Tips & Fun Facts

How food can help you prevent cancer

Chronic diseases such as cancers are greatly present and often lethal. In fact, cancer is the cause of 30% of deaths, and over 202 400 cases have been diagnosed in Canada in 2016. This is why we need to prevent and stop this problem as of now! Follow these 6 tips to maximize cancer prevention!


The word “cancer” in latin means crab. The crab is associated to cancer because of its ressemblance to the infiltration of  cancerous disease into the veins.


What are the causes of cancer?

The causes of cancer are very numerous, and include non-modifiable factors, such as genetics, age, immune system problems and exposure to carcinogenic agents, and modifiable factors. These modifiable factors, that you and I have control over to prevent cancer are the use of tobacco, alcohol consumption, and life habits (active lifestyle and healthy eating habits). By maximizing healthy life habits, 30% of cancer cases could be prevented, which I honestly find is a considerable proportion. 😃


How can I prevent cancer via my eating habits?

1. Maintain a healthy weight

Yes, maintaining a healthy weight can help prevent against cancers, along with other diseases such as diabetes, hypertension and heart diseases. Excess weight often causes long term inflammation in the body, which can lead to DNA damage and cause cancers. However, maintaining a healthy weight does not necessarily mean being as skinny as possible (this could lead to other problems); it means staying at a happy and healthy weight!

2. Limit energy-dense foods

Limiting energy-dense processed foods, such as sweet or fizzy drinks, sugary sweets, fast food and other ultra-processed foods will help you maintain a healthy weight! To make sure that what you are having is not an energy-dense food, you can look at the ingredients and verify that fats and sugars are not in the first three ingredients, and you can look for foods with less than 225 – 275 calories per 100 g or 100 mL of product. If you already eat these products frequently, try reducing them gradually and having them occasionally. We still want to keep a balance between pleasure and health! Note that having unprocessed energy-dense foods, such as nuts and grains is okay.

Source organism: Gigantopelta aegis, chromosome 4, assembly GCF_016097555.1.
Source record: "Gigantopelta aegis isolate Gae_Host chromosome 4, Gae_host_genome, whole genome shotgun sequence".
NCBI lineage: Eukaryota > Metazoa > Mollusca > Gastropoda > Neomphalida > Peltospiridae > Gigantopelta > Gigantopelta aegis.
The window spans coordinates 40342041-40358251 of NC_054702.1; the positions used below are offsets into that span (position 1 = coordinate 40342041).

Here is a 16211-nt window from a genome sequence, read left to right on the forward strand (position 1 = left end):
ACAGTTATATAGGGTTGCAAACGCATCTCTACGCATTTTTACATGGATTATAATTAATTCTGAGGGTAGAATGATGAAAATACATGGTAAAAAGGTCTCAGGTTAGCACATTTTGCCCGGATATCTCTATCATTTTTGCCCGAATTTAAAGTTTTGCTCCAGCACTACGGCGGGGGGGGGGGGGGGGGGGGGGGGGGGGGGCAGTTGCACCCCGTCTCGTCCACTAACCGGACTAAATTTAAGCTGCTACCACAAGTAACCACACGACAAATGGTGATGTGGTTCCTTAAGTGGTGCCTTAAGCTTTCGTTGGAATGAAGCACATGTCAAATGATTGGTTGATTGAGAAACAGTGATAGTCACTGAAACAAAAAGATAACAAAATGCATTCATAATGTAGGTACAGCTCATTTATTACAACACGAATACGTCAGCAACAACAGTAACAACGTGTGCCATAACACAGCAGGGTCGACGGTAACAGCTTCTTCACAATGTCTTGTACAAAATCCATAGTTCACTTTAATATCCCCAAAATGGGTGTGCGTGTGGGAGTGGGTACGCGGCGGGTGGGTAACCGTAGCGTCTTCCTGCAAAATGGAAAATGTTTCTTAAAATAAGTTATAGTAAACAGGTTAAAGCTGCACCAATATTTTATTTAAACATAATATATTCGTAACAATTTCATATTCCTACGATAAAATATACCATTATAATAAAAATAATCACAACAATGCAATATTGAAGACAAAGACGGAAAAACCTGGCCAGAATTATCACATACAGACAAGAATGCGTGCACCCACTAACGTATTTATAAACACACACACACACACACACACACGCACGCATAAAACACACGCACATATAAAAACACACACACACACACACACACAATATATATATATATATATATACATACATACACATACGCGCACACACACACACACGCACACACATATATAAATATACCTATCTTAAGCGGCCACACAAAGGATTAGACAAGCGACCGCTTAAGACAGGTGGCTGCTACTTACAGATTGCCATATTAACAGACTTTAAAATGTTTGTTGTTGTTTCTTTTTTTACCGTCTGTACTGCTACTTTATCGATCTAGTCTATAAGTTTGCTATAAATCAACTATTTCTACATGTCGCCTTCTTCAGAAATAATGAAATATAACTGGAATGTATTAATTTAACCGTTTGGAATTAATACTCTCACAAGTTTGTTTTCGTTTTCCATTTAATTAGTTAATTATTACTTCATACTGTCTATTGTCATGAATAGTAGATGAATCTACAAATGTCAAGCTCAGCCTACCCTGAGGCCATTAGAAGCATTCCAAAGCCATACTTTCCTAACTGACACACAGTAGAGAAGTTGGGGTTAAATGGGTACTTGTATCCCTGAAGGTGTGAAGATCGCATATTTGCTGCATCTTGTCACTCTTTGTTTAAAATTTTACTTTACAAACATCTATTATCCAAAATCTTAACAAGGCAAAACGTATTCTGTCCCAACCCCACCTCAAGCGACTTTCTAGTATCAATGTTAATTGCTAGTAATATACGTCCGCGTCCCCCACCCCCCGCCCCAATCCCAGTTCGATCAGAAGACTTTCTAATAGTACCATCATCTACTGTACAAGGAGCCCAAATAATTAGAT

3. Include plant-based foods in your diet

Try having at least 5 portions (or about 2 – 3 cups) of non-starchy fruit and vegetable per day. Non-starchy fruits and vegetables are rich in natural anti-oxydants, which can help normalise/neutralize free radicals that could cause damage to your cells and DNA. I will also emphasize the fact that I am talking about anti-oxydants naturally present in foods, and not synthetic anti-oxydants like in supplements or vitamins. You do not need to take anti-oxydant or vitamin supplements if your diet covers your essential needs. In fact, synthetic anti-oxydants could be harmful for your health in certain cases. Did you know that studies saw worse outcomes with anti-oxydant supplementation, especially in smokers who developed more lung cancer.

4. Reduce red meats

Limiting red meats (beef, porc, lamb, goat…) to 1 – 2 meals per week will not only help you reduce the bad saturated fats that you intake, but could help reduce risk of colon cancer.

5. Limit alcohol intake

Try to limit alcohol intake. For cancer prevention, it is best to not consume any alcohol at all, but if you want to have a balance between health and pleasure, reducing your intake to a maximum of 1 – 2 standard consumptions / day might suffice. Many might argue that red wine is ‘good for health’. Yes and no. The intake of alcohol, whether it comes from a strong alcoholic beverage, beer or any wine, increases cancer risk. However, the resveratrol present in red wine (from the skin of grapes) helps prevent against heart diseases.

6. Reduce processed and salty foods

Processed and salty foods are associated with stomach cancers. This category of products include preserved meats (cold cuts, sausages, pepperoni, other cured meats), crackers and chips, store-bought sauces and dips, store-bought ready-to-eat meals, and highly processed cheese products (Yes, it is usually written ‘cheese product’ on the package. It cannot be called real ‘cheese’ since it is not made with real milk. Don’t believe me? Just check the ingredients next time you pass by a grocery store!).

A few other things to look out for are moldy starches (rice, pasta, bread), legumes (lentils, beans, chick peas), and nuts. The mold on these products produce a substance called aflatoxin, a poisonous cancer-causing toxin.


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